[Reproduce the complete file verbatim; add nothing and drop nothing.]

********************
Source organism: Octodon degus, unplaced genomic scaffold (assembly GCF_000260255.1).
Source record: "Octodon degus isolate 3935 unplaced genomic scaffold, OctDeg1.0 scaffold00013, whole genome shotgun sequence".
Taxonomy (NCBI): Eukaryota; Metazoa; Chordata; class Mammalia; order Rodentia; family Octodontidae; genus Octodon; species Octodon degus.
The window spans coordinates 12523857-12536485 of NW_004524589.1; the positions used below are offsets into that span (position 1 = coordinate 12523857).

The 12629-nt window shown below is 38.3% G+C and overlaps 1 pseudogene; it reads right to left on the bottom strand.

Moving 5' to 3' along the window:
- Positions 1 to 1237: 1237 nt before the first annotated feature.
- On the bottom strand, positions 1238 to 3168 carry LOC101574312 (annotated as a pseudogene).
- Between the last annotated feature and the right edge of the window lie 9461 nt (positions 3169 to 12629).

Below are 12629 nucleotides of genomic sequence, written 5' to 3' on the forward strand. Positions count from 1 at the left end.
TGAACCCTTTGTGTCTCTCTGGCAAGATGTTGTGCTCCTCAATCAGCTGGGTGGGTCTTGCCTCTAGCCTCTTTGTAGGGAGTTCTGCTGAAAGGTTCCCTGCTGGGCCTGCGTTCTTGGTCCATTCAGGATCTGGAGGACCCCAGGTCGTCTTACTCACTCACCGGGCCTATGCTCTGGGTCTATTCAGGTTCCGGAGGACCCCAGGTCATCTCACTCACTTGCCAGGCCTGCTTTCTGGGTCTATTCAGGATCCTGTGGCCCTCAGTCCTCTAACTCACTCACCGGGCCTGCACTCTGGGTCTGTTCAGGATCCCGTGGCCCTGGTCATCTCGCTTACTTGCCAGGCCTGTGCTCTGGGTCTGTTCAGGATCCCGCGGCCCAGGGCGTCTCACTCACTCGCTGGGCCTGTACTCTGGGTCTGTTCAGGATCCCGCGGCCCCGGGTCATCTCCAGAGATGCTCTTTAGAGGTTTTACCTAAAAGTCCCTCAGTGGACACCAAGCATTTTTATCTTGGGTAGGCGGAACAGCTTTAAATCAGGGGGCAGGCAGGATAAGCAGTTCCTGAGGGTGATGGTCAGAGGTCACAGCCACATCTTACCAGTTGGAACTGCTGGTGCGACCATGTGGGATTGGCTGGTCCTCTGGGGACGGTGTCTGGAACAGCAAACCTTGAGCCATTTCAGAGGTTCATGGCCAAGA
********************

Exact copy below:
Source organism: Octodon degus, unplaced genomic scaffold (assembly GCF_000260255.1).
Source record: "Octodon degus isolate 3935 unplaced genomic scaffold, OctDeg1.0 scaffold00013, whole genome shotgun sequence".
Taxonomy (NCBI): Eukaryota; Metazoa; Chordata; class Mammalia; order Rodentia; family Octodontidae; genus Octodon; species Octodon degus.
The window spans coordinates 12523857-12536485 of NW_004524589.1; the positions used below are offsets into that span (position 1 = coordinate 12523857).

The 12629-nt window shown below is 38.3% G+C and overlaps 1 pseudogene; it reads right to left on the bottom strand.

Moving 5' to 3' along the window:
- Positions 1 to 1237: 1237 nt before the first annotated feature.
- On the bottom strand, positions 1238 to 3168 carry LOC101574312 (annotated as a pseudogene).
- Between the last annotated feature and the right edge of the window lie 9461 nt (positions 3169 to 12629).

Below are 12629 nucleotides of genomic sequence, written 5' to 3' on the forward strand. Positions count from 1 at the left end.
TGAACCCTTTGTGTCTCTCTGGCAAGATGTTGTGCTCCTCAATCAGCTGGGTGGGTCTTGCCTCTAGCCTCTTTGTAGGGAGTTCTGCTGAAAGGTTCCCTGCTGGGCCTGCGTTCTTGGTCCATTCAGGATCTGGAGGACCCCAGGTCGTCTTACTCACTCACCGGGCCTATGCTCTGGGTCTATTCAGGTTCCGGAGGACCCCAGGTCATCTCACTCACTTGCCAGGCCTGCTTTCTGGGTCTATTCAGGATCCTGTGGCCCTCAGTCCTCTAACTCACTCACCGGGCCTGCACTCTGGGTCTGTTCAGGATCCCGTGGCCCTGGTCATCTCGCTTACTTGCCAGGCCTGTGCTCTGGGTCTGTTCAGGATCCCGCGGCCCAGGGCGTCTCACTCACTCGCTGGGCCTGTACTCTGGGTCTGTTCAGGATCCCGCGGCCCCGGGTCATCTCCAGAGATGCTCTTTAGAGGTTTTACCTAAAAGTCCCTCAGTGGACACCAAGCATTTTTATCTTGGGTAGGCGGAACAGCTTTAAATCAGGGGGCAGGCAGGATAAGCAGTTCCTGAGGGTGATGGTCAGAGGTCACAGCCACATCTTACCAGTTGGAACTGCTGGTGCGACCATGTGGGATTGGCTGGTCCTCTGGGGACGGTGTCTGGAACAGCAAACCTTGAGCCATTTCAGAGGTTCATGGCCAAGA